16 August 2019
Salesian missionaries of the Don Bosco Technical Institute are teaching English to the children living near to the Ranadi dump site.
I was really pleased to have been able to report a good news story the other day when I learned of the promise of a CT-Scan for the National Referral Hospital and today, Friday, I have learned of more good news related to the children living near the Ranadi dump site in a suburb east of Honiara.
The story, I will quote, comes from a news release by missionnewswire.org and re-published in the Solomon Times on Line.
Here is the story.
“The Don Bosco Technical Institute Henderson, located in Honiara, the capital city of the Solomon Islands, launched a new project in 2019 to provide education to children living near the Ranadi dump site.
“The families who live there experience high rates of poverty, unemployment and illiteracy and most spend their days at the dump collecting materials that can be recycled.
“Children are very often working with their parents which prevents them from regularly attending school and receiving an adequate education. Due to the unsanitary conditions of the dump, the hygiene of these children and their families is precarious and negatively impacts their health.
“Since March, Salesians missionaries have been teaching courses to children, between the ages of 4 and 13, to read and write and to refine their calculation skills. Upwards of 70 students attend these lessons. Courses are also organized for older children who want to specialize in welding or manufacturing or work in the hotel sector. To date, there have been about 25 applications to participate in these lessons.
“The Salesian courses are aimed at raising awareness among parents so that they understand the importance of giving their children a proper education and are motivated to send them to school instead of working in landfills.
“In order to help the families replace the income that the children made while working, the Don Bosco Technical Institute has also created a program aimed specifically at mothers which allows them to use the institute’s land to grow vegetables which they can then sell back to the market.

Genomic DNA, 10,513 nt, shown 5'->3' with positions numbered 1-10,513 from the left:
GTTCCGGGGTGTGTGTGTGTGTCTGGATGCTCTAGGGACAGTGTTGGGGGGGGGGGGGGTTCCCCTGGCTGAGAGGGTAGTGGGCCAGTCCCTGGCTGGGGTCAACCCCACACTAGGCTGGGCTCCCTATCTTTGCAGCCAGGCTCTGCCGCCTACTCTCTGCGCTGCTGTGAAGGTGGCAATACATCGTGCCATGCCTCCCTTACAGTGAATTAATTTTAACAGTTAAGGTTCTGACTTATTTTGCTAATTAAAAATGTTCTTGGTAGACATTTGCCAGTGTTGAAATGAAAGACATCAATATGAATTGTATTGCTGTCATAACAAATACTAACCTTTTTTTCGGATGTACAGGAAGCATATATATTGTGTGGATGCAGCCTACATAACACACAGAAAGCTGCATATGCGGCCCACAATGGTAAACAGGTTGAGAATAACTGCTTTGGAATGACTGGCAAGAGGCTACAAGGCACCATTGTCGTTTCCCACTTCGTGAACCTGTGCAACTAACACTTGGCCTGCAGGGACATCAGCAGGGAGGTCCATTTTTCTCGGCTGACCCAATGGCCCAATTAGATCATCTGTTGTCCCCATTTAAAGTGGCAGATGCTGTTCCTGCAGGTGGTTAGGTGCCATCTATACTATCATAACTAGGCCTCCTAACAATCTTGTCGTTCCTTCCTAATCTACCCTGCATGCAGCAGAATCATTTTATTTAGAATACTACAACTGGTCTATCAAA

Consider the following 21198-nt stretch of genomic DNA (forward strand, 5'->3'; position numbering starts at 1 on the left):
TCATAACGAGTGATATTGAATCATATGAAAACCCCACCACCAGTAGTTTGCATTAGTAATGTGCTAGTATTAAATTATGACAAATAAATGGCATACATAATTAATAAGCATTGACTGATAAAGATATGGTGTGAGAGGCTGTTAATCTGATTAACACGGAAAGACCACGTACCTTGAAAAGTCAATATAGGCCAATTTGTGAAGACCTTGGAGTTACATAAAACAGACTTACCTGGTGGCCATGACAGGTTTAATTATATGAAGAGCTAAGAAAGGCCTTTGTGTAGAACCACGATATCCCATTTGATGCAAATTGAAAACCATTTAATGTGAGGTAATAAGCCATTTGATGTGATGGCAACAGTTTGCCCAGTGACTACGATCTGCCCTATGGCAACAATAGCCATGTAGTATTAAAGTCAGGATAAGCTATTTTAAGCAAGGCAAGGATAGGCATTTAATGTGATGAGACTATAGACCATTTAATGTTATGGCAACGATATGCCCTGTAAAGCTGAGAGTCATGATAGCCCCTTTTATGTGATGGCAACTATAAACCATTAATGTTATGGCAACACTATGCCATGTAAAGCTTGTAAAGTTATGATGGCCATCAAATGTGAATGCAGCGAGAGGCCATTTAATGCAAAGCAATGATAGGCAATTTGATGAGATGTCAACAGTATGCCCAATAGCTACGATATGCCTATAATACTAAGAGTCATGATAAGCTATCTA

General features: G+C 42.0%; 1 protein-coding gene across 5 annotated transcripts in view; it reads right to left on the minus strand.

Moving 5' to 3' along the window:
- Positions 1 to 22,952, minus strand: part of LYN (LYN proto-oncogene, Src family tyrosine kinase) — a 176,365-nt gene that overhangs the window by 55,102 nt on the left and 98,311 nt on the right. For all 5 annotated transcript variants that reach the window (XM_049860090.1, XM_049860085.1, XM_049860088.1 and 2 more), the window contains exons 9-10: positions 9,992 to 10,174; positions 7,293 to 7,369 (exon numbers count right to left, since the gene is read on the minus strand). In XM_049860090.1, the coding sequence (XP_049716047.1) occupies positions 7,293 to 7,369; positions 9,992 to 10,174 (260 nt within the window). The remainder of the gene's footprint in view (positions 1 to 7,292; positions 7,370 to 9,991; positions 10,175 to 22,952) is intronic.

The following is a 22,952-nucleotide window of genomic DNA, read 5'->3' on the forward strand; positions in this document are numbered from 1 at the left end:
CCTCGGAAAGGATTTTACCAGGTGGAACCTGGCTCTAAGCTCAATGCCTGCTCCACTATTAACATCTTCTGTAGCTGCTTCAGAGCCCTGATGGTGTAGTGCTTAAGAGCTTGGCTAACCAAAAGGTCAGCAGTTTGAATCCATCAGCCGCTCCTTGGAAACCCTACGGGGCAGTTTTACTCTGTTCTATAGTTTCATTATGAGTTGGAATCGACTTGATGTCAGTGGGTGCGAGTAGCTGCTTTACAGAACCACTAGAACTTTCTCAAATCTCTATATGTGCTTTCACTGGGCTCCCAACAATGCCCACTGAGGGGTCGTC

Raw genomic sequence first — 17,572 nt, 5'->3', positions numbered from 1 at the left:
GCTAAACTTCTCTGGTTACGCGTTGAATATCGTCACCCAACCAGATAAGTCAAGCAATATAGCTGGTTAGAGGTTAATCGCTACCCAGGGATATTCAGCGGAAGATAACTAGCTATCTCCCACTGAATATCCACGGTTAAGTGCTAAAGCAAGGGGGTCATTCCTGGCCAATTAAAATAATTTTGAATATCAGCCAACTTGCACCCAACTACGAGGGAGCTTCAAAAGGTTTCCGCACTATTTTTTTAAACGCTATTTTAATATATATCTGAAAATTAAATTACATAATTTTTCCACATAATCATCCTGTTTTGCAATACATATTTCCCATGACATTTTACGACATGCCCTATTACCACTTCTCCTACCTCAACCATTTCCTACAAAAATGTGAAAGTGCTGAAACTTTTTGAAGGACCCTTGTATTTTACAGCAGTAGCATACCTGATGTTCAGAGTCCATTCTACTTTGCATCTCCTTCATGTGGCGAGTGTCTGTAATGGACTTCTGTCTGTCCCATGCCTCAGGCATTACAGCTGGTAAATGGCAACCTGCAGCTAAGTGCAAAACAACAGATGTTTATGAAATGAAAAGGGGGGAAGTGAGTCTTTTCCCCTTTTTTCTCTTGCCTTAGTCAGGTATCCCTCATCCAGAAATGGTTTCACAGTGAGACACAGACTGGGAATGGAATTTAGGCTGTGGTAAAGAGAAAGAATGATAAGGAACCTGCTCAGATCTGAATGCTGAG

“The Don Bosco Technical Institute has been providing education and skills training in the electrical, automotive, carpentry and machine fitting maintenance trades as well as life skills training and employment assistance for more 250 students over the last 16 years.
“While the majority of students are male, the institute has been working to increase the enrollment of female students by encouraging them to take courses in more typically male-dominated trades as well as providing opportunities for those who previously left school due to marriage or pregnancy. Currently, most young women begin at the institute with life skills training followed by courses in teaching and nursing.
“Most of the students at the Don Bosco Technical Institute are from poor families and many have dropped out of traditional schools,” says Father Mark Hyde, director of Salesian Missions, the U.S. development arm of the Salesians of Don Bosco. “There, they are getting a second chance by learning skills that will enable them to find employment to support themselves and their families.”
I thank all at the Don Bosco Technical Institute for creating the programme referred to and for all the years of life skills training and employment assistance given to many socially disadvantaged students in the Solomon Islands for nearly two decades.